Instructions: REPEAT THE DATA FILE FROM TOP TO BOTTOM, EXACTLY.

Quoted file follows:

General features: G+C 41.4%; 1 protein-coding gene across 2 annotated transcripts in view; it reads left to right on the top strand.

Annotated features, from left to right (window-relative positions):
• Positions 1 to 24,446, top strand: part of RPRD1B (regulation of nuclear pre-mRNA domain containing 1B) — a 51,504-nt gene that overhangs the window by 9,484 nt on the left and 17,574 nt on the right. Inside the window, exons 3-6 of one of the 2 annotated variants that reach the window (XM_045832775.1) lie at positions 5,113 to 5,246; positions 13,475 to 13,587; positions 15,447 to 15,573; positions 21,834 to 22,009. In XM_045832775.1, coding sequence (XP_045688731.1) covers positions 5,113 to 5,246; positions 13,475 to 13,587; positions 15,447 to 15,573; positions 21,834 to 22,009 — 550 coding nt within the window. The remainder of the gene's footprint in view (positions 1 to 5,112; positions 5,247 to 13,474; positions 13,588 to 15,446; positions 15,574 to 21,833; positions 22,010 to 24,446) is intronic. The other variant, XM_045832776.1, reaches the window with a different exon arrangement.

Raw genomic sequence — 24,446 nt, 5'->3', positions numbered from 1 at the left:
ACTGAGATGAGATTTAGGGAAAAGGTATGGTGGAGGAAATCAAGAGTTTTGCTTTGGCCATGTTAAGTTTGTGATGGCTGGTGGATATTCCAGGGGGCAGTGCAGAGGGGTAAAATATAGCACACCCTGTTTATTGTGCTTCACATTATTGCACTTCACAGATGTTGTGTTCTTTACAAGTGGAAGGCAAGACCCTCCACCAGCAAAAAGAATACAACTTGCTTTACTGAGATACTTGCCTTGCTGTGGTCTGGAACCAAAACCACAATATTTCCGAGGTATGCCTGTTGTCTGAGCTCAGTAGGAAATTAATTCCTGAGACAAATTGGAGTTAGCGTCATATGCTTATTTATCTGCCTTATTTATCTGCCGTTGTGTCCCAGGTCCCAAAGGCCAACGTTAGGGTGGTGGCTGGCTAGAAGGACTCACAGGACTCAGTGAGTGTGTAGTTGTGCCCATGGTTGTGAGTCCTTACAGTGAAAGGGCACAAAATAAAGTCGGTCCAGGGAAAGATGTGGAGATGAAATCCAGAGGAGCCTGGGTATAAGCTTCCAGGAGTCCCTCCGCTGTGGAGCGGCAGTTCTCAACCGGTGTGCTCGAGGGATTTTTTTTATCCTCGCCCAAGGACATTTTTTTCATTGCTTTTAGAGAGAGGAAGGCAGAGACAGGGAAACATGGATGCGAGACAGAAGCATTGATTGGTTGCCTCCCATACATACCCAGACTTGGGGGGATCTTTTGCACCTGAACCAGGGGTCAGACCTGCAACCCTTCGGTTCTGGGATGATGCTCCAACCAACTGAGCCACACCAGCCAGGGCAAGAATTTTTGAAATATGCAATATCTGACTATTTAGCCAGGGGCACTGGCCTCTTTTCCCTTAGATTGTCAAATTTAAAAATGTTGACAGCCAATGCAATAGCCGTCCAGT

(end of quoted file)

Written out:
General features: G+C 41.4%; 1 protein-coding gene across 2 annotated transcripts in view; it reads left to right on the top strand.

Annotated features, from left to right (window-relative positions):
• Positions 1 to 24,446, top strand: part of RPRD1B (regulation of nuclear pre-mRNA domain containing 1B) — a 51,504-nt gene that overhangs the window by 9,484 nt on the left and 17,574 nt on the right. Inside the window, exons 3-6 of one of the 2 annotated variants that reach the window (XM_045832775.1) lie at positions 5,113 to 5,246; positions 13,475 to 13,587; positions 15,447 to 15,573; positions 21,834 to 22,009. In XM_045832775.1, coding sequence (XP_045688731.1) covers positions 5,113 to 5,246; positions 13,475 to 13,587; positions 15,447 to 15,573; positions 21,834 to 22,009 — 550 coding nt within the window. The remainder of the gene's footprint in view (positions 1 to 5,112; positions 5,247 to 13,474; positions 13,588 to 15,446; positions 15,574 to 21,833; positions 22,010 to 24,446) is intronic. The other variant, XM_045832776.1, reaches the window with a different exon arrangement.

Raw genomic sequence — 24,446 nt, 5'->3', positions numbered from 1 at the left:
ACTGAGATGAGATTTAGGGAAAAGGTATGGTGGAGGAAATCAAGAGTTTTGCTTTGGCCATGTTAAGTTTGTGATGGCTGGTGGATATTCCAGGGGGCAGTGCAGAGGGGTAAAATATAGCACACCCTGTTTATTGTGCTTCACATTATTGCACTTCACAGATGTTGTGTTCTTTACAAGTGGAAGGCAAGACCCTCCACCAGCAAAAAGAATACAACTTGCTTTACTGAGATACTTGCCTTGCTGTGGTCTGGAACCAAAACCACAATATTTCCGAGGTATGCCTGTTGTCTGAGCTCAGTAGGAAATTAATTCCTGAGACAAATTGGAGTTAGCGTCATATGCTTATTTATCTGCCTTATTTATCTGCCGTTGTGTCCCAGGTCCCAAAGGCCAACGTTAGGGTGGTGGCTGGCTAGAAGGACTCACAGGACTCAGTGAGTGTGTAGTTGTGCCCATGGTTGTGAGTCCTTACAGTGAAAGGGCACAAAATAAAGTCGGTCCAGGGAAAGATGTGGAGATGAAATCCAGAGGAGCCTGGGTATAAGCTTCCAGGAGTCCCTCCGCTGTGGAGCGGCAGTTCTCAACCGGTGTGCTCGAGGGATTTTTTTTATCCTCGCCCAAGGACATTTTTTTCATTGCTTTTAGAGAGAGGAAGGCAGAGACAGGGAAACATGGATGCGAGACAGAAGCATTGATTGGTTGCCTCCCATACATACCCAGACTTGGGGGGATCTTTTGCACCTGAACCAGGGGTCAGACCTGCAACCCTTCGGTTCTGGGATGATGCTCCAACCAACTGAGCCACACCAGCCAGGGCAAGAATTTTTGAAATATGCAATATCTGACTATTTAGCCAGGGGCACTGGCCTCTTTTCCCTTAGATTGTCAAATTTAAAAATGTTGACAGCCAATGCAATAGCCGTCCAGT